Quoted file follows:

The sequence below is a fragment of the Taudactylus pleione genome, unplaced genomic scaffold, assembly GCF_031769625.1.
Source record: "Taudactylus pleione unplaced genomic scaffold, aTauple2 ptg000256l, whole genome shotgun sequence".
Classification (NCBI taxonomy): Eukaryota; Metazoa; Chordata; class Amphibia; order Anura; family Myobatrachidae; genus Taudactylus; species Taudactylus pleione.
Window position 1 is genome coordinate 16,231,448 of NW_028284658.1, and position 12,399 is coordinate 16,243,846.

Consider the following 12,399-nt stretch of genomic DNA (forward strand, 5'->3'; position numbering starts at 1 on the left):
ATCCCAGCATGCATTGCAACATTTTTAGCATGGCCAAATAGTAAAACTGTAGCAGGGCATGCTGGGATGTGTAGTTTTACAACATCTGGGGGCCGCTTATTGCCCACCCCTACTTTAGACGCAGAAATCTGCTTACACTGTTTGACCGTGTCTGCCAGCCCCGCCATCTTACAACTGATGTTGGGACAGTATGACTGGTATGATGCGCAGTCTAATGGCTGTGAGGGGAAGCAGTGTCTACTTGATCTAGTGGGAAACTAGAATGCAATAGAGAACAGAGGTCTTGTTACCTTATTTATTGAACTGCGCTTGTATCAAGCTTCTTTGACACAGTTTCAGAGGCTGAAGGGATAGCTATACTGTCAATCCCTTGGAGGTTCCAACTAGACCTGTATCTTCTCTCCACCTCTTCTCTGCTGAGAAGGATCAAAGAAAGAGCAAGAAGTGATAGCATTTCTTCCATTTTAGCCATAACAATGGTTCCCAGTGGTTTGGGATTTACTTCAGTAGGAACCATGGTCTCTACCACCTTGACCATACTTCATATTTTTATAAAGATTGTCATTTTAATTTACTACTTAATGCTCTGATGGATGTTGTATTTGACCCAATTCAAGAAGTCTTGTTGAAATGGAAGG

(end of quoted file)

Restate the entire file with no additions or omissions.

The sequence below is a fragment of the Taudactylus pleione genome, unplaced genomic scaffold, assembly GCF_031769625.1.
Source record: "Taudactylus pleione unplaced genomic scaffold, aTauple2 ptg000256l, whole genome shotgun sequence".
Classification (NCBI taxonomy): Eukaryota; Metazoa; Chordata; class Amphibia; order Anura; family Myobatrachidae; genus Taudactylus; species Taudactylus pleione.
Window position 1 is genome coordinate 16,231,448 of NW_028284658.1, and position 12,399 is coordinate 16,243,846.

Consider the following 12,399-nt stretch of genomic DNA (forward strand, 5'->3'; position numbering starts at 1 on the left):
ATCCCAGCATGCATTGCAACATTTTTAGCATGGCCAAATAGTAAAACTGTAGCAGGGCATGCTGGGATGTGTAGTTTTACAACATCTGGGGGCCGCTTATTGCCCACCCCTACTTTAGACGCAGAAATCTGCTTACACTGTTTGACCGTGTCTGCCAGCCCCGCCATCTTACAACTGATGTTGGGACAGTATGACTGGTATGATGCGCAGTCTAATGGCTGTGAGGGGAAGCAGTGTCTACTTGATCTAGTGGGAAACTAGAATGCAATAGAGAACAGAGGTCTTGTTACCTTATTTATTGAACTGCGCTTGTATCAAGCTTCTTTGACACAGTTTCAGAGGCTGAAGGGATAGCTATACTGTCAATCCCTTGGAGGTTCCAACTAGACCTGTATCTTCTCTCCACCTCTTCTCTGCTGAGAAGGATCAAAGAAAGAGCAAGAAGTGATAGCATTTCTTCCATTTTAGCCATAACAATGGTTCCCAGTGGTTTGGGATTTACTTCAGTAGGAACCATGGTCTCTACCACCTTGACCATACTTCATATTTTTATAAAGATTGTCATTTTAATTTACTACTTAATGCTCTGATGGATGTTGTATTTGACCCAATTCAAGAAGTCTTGTTGAAATGGAAGG